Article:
Manchester Orchestra know their way around a good song or two. With a career extending to six studio records, the Atlanta indie group have long been creators of music that has been both emotional, impactful and classic when it comes to the development of the genre through the ‘00s.
Their latest album, The Million Masks of God, is another example of Manchester Orchestra’s brand of storytelling. Songwriters Andy Hull and Robert McDowell pour grief, release and love into these new songs, ultimately creating an album of healing as they (and the band) dealt with the loss of McDowell’s father to cancer.
Rich songwriting and storytelling is something both Hull and McDowell relish themselves as music fans and chatting with McDowell recently, we found out some of his past and current inspirations.
The one who set the blueprint…
Doug Marsh (Built To Spill)
He’s a great songwriter because while he’s able to craft these incredible lyrics and stories within the songs, they are also a band. Granted, they’ve been through so many different changes as a band, I think that what they do and what their sound is, is so specific to them.
We’ve accidentally ripped off a version of them and then had to realise that it never actually sounded like them because they are just Built To Spill.
They’re an incredible band, song-wise, because you know from the first intro from the song, that it’s Built To Spill, yet it’s continued to change over the past 20 years.
The one who’s an all timer…
When you look back on the history of modern music as we know it, [remaining individual] is what a Paul Simon or a Neil Young have done
All of those songwriters had spells where it may not have been commercially successful, but like…Neil Young in the ‘80s had fully committed to the version of Neil Young that he was. That is respectful, in my opinion. He was always authentically him. Even if he wasn’t his best version of himself, it was still amazing to hear. I think that that’s a great thing songwriters can do, if you follow a career of theirs, you get to have a glimpse into their life and their growing up as a songwriter.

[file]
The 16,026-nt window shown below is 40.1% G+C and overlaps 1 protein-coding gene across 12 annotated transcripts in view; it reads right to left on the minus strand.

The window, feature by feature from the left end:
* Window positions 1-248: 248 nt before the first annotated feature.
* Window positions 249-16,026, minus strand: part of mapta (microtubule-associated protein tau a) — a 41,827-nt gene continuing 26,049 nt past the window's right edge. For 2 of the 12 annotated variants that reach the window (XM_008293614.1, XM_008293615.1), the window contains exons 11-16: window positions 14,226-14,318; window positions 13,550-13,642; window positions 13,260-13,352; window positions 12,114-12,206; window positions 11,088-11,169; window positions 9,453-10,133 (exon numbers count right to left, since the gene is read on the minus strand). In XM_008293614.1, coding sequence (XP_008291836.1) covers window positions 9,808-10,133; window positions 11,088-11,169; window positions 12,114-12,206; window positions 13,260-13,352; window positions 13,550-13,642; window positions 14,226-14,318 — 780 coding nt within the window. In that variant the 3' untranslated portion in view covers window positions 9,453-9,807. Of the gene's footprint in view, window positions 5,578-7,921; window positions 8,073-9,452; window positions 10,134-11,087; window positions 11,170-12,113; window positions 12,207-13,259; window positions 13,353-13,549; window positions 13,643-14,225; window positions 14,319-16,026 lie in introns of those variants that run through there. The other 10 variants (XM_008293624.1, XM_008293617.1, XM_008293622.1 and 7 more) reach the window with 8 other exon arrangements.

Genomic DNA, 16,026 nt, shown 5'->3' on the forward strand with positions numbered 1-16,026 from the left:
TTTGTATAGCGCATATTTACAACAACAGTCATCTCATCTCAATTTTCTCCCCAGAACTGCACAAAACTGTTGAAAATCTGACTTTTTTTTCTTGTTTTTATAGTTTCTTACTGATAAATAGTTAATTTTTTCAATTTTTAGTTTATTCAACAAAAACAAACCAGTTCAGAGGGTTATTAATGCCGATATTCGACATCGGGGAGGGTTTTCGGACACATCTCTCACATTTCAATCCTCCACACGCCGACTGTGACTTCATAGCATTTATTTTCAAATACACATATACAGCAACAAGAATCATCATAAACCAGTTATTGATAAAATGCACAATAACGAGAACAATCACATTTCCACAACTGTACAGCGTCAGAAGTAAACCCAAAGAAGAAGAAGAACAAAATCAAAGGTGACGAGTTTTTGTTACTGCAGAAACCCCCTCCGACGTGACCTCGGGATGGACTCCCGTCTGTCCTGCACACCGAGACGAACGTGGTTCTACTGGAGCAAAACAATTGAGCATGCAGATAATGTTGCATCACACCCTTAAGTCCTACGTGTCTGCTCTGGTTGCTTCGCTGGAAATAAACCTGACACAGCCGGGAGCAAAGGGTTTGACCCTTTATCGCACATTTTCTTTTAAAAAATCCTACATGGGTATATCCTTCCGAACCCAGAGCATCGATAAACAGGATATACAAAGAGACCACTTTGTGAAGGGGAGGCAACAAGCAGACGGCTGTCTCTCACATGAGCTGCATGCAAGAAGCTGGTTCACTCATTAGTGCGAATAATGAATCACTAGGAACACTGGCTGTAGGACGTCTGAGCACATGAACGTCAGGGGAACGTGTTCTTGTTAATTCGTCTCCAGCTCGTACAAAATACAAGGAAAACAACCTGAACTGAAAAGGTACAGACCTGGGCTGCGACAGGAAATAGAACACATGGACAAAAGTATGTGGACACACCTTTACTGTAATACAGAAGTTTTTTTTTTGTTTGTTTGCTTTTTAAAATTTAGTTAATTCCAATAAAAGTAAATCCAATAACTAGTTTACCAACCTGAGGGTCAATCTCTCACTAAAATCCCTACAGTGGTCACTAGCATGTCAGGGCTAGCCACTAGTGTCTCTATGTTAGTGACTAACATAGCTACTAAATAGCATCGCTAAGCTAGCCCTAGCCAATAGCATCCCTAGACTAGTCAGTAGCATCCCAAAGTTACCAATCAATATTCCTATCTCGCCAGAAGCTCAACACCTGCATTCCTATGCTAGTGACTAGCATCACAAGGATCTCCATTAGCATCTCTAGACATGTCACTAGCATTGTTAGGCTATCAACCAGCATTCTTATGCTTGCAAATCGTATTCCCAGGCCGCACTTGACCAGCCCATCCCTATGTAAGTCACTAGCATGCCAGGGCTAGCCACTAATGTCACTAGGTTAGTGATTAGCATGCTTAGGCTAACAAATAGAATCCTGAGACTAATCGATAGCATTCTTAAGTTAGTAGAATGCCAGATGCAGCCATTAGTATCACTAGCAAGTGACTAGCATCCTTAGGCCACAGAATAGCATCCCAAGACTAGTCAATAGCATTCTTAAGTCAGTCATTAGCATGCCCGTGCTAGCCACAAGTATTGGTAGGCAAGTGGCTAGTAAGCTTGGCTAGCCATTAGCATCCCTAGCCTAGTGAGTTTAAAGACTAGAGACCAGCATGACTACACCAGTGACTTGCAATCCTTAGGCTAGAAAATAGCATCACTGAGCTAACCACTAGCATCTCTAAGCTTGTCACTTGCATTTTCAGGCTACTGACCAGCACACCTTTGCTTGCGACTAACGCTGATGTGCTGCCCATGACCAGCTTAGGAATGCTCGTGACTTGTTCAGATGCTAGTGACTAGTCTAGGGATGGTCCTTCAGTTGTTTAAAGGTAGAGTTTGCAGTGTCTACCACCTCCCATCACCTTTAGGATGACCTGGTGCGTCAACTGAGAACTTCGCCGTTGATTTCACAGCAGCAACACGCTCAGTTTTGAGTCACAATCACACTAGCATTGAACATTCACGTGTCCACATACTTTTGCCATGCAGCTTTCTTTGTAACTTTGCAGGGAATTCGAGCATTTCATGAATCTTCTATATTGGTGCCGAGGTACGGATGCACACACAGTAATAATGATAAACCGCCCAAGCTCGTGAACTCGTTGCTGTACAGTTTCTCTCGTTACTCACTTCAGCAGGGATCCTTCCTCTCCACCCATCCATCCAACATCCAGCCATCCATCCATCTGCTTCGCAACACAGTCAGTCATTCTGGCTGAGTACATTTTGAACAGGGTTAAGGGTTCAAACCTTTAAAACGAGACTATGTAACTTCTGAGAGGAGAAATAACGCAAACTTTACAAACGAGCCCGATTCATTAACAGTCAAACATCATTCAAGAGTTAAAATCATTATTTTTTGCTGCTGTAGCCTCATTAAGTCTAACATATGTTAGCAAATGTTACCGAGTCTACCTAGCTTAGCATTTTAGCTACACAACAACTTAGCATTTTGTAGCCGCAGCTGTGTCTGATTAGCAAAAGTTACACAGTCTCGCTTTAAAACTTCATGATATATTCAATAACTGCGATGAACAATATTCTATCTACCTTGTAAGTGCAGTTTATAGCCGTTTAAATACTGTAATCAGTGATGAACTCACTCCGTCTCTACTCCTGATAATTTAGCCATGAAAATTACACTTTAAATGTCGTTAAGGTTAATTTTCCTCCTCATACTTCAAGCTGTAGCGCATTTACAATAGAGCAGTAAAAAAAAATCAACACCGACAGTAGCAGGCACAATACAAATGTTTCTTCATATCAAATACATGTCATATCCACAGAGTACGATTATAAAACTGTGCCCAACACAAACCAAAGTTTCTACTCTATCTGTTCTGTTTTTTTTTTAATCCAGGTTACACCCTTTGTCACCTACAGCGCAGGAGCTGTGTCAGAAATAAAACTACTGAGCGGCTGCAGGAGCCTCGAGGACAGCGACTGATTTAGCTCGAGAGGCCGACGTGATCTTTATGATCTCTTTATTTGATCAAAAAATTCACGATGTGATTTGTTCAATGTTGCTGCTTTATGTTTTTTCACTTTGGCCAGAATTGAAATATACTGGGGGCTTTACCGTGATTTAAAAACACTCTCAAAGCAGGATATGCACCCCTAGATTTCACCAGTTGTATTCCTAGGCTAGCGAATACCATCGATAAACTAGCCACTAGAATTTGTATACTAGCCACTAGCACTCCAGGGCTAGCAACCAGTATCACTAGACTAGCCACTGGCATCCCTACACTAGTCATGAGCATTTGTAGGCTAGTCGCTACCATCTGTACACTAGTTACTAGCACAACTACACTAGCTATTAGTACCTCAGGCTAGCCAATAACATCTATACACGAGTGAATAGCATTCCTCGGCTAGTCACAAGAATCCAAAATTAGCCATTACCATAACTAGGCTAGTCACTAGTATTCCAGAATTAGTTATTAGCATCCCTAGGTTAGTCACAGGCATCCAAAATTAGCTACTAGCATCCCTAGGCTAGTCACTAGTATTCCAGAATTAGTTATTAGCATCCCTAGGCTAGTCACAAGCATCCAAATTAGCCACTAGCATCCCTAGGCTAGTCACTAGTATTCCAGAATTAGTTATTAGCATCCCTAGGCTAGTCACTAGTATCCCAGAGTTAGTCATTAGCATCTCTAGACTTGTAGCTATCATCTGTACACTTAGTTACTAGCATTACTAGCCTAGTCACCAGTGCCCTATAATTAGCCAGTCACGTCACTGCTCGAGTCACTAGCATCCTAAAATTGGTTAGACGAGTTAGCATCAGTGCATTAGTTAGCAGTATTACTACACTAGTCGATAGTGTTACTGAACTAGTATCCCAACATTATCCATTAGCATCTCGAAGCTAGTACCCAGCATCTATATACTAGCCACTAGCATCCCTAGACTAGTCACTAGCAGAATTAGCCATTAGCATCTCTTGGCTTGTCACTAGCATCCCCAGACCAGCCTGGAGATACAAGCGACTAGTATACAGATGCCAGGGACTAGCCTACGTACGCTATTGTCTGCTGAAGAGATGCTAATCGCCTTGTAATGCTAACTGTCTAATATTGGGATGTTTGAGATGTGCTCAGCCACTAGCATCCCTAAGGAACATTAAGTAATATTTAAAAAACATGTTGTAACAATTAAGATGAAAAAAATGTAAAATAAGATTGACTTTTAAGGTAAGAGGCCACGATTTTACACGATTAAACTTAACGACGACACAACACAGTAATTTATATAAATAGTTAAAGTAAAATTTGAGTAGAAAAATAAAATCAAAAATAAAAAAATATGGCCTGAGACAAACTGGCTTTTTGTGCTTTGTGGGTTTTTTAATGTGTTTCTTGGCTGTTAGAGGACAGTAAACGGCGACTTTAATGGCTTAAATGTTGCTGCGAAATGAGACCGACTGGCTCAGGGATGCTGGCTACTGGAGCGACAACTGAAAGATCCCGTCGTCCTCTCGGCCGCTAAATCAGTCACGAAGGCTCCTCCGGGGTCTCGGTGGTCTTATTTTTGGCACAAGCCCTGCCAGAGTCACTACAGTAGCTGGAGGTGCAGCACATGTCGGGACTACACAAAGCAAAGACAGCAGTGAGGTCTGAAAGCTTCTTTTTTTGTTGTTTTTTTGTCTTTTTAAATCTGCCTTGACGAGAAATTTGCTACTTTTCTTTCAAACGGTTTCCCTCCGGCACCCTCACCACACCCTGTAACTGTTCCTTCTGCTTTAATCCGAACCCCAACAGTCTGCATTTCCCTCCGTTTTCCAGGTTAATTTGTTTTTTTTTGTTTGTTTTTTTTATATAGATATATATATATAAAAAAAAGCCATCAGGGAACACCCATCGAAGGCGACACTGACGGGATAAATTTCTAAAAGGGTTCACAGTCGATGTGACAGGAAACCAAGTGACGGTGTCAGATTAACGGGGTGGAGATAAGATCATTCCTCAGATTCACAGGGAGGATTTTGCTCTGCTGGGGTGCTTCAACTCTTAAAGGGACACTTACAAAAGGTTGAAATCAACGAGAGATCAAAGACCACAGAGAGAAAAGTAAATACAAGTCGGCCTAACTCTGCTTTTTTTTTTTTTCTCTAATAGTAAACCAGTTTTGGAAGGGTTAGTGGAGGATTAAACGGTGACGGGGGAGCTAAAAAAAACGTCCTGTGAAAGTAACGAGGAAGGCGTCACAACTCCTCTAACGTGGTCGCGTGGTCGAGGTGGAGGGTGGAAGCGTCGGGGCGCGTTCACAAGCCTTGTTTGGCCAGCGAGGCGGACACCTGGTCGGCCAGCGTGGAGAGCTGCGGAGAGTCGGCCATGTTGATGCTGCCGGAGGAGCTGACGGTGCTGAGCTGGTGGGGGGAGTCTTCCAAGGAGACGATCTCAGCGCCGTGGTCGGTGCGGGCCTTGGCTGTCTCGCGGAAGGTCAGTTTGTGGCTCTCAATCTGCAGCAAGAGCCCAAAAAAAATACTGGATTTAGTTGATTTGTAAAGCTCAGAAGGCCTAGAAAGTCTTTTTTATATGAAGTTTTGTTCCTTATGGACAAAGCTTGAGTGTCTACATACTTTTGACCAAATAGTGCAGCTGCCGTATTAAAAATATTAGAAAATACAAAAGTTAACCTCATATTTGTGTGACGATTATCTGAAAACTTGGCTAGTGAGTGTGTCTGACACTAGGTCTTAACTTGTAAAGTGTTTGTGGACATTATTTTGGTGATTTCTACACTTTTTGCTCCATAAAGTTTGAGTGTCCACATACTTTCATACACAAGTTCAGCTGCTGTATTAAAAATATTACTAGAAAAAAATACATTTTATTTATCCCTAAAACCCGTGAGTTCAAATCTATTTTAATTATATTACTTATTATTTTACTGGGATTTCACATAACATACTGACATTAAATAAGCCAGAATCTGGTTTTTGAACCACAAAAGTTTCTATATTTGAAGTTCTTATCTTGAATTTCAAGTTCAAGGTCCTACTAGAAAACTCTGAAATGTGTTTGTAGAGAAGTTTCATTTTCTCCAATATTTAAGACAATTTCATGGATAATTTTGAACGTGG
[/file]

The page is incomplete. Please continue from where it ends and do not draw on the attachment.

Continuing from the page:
I think we realised pretty early on – whether it was stupid or not – that we were going to choose to be us. Whether it hurt or helped our career. I look back on that decision and I’m kinda amazed that we did it, even though it was out of blind ignorance at the time! I think that blind ignorance is an important part of songwriting at times. You’re literally trying to tell a story, rather than replicate a story. If you don’t choose to believe in yourself at that moment, then it gets a bit watered down.
The one who’s setting a new standard…
Someone like Phoebe Bridgers is doing an incredible job of…she is doing, in my opinion, a similar thing that an Elliot Smith would do. Taking something that feels simple, yet is complex, and putting it on a grand playing field. It’s going out to such a mass audience, it feels exciting to see what’s happening in her career.
The albums are amazing, but so many people are able to hear it now. For any band that really cares about the song, when another songwriter like that succeeds, it is just so exciting because it’s a push forward for all of us.
I think there have been a lot of good albums that haven’t seen the light of day because they were released in this pandemic, but it says so much about the album [Punisher] and about the songs that it has had the legs that it’s been able to have without any touring or live presence.
Manchester Orchestra’s sixth studio album, ‘The Million Masks Of God’, is out now.